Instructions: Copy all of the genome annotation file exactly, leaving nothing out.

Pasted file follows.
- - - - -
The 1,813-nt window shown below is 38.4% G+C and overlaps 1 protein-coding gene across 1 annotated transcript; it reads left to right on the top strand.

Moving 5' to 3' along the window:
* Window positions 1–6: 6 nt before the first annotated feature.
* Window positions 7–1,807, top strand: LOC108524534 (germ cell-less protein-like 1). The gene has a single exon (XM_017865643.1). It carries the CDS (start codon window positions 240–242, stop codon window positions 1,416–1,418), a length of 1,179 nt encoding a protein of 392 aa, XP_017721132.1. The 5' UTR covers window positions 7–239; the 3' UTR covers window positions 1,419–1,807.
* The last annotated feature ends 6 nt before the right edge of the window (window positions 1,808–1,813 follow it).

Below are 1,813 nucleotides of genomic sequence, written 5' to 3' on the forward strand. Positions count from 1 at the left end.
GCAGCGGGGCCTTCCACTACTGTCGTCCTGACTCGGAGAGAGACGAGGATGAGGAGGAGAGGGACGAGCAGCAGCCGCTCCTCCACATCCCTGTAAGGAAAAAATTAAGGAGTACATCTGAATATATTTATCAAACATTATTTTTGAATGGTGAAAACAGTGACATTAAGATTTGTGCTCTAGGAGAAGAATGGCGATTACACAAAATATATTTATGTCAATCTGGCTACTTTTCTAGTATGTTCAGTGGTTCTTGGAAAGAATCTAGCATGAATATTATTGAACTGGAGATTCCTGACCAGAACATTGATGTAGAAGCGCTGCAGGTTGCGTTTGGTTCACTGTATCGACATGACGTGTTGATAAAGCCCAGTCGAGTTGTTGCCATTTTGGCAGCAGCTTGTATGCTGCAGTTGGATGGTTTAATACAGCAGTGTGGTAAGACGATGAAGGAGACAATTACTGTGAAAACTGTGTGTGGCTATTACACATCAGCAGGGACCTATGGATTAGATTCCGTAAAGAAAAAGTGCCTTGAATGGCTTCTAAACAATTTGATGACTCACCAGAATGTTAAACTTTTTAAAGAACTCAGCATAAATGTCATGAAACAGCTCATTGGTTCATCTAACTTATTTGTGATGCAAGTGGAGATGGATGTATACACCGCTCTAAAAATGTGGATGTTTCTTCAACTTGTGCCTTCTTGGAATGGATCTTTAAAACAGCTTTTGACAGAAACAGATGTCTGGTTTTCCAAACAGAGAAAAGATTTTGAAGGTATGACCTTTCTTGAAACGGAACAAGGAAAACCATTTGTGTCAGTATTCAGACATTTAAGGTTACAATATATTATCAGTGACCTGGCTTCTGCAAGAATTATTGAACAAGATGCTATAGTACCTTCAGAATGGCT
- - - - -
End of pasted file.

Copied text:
The 1,813-nt window shown below is 38.4% G+C and overlaps 1 protein-coding gene across 1 annotated transcript; it reads left to right on the top strand.

Moving 5' to 3' along the window:
* Window positions 1–6: 6 nt before the first annotated feature.
* Window positions 7–1,807, top strand: LOC108524534 (germ cell-less protein-like 1). The gene has a single exon (XM_017865643.1). It carries the CDS (start codon window positions 240–242, stop codon window positions 1,416–1,418), a length of 1,179 nt encoding a protein of 392 aa, XP_017721132.1. The 5' UTR covers window positions 7–239; the 3' UTR covers window positions 1,419–1,807.
* The last annotated feature ends 6 nt before the right edge of the window (window positions 1,808–1,813 follow it).

Below are 1,813 nucleotides of genomic sequence, written 5' to 3' on the forward strand. Positions count from 1 at the left end.
GCAGCGGGGCCTTCCACTACTGTCGTCCTGACTCGGAGAGAGACGAGGATGAGGAGGAGAGGGACGAGCAGCAGCCGCTCCTCCACATCCCTGTAAGGAAAAAATTAAGGAGTACATCTGAATATATTTATCAAACATTATTTTTGAATGGTGAAAACAGTGACATTAAGATTTGTGCTCTAGGAGAAGAATGGCGATTACACAAAATATATTTATGTCAATCTGGCTACTTTTCTAGTATGTTCAGTGGTTCTTGGAAAGAATCTAGCATGAATATTATTGAACTGGAGATTCCTGACCAGAACATTGATGTAGAAGCGCTGCAGGTTGCGTTTGGTTCACTGTATCGACATGACGTGTTGATAAAGCCCAGTCGAGTTGTTGCCATTTTGGCAGCAGCTTGTATGCTGCAGTTGGATGGTTTAATACAGCAGTGTGGTAAGACGATGAAGGAGACAATTACTGTGAAAACTGTGTGTGGCTATTACACATCAGCAGGGACCTATGGATTAGATTCCGTAAAGAAAAAGTGCCTTGAATGGCTTCTAAACAATTTGATGACTCACCAGAATGTTAAACTTTTTAAAGAACTCAGCATAAATGTCATGAAACAGCTCATTGGTTCATCTAACTTATTTGTGATGCAAGTGGAGATGGATGTATACACCGCTCTAAAAATGTGGATGTTTCTTCAACTTGTGCCTTCTTGGAATGGATCTTTAAAACAGCTTTTGACAGAAACAGATGTCTGGTTTTCCAAACAGAGAAAAGATTTTGAAGGTATGACCTTTCTTGAAACGGAACAAGGAAAACCATTTGTGTCAGTATTCAGACATTTAAGGTTACAATATATTATCAGTGACCTGGCTTCTGCAAGAATTATTGAACAAGATGCTATAGTACCTTCAGAATGGCT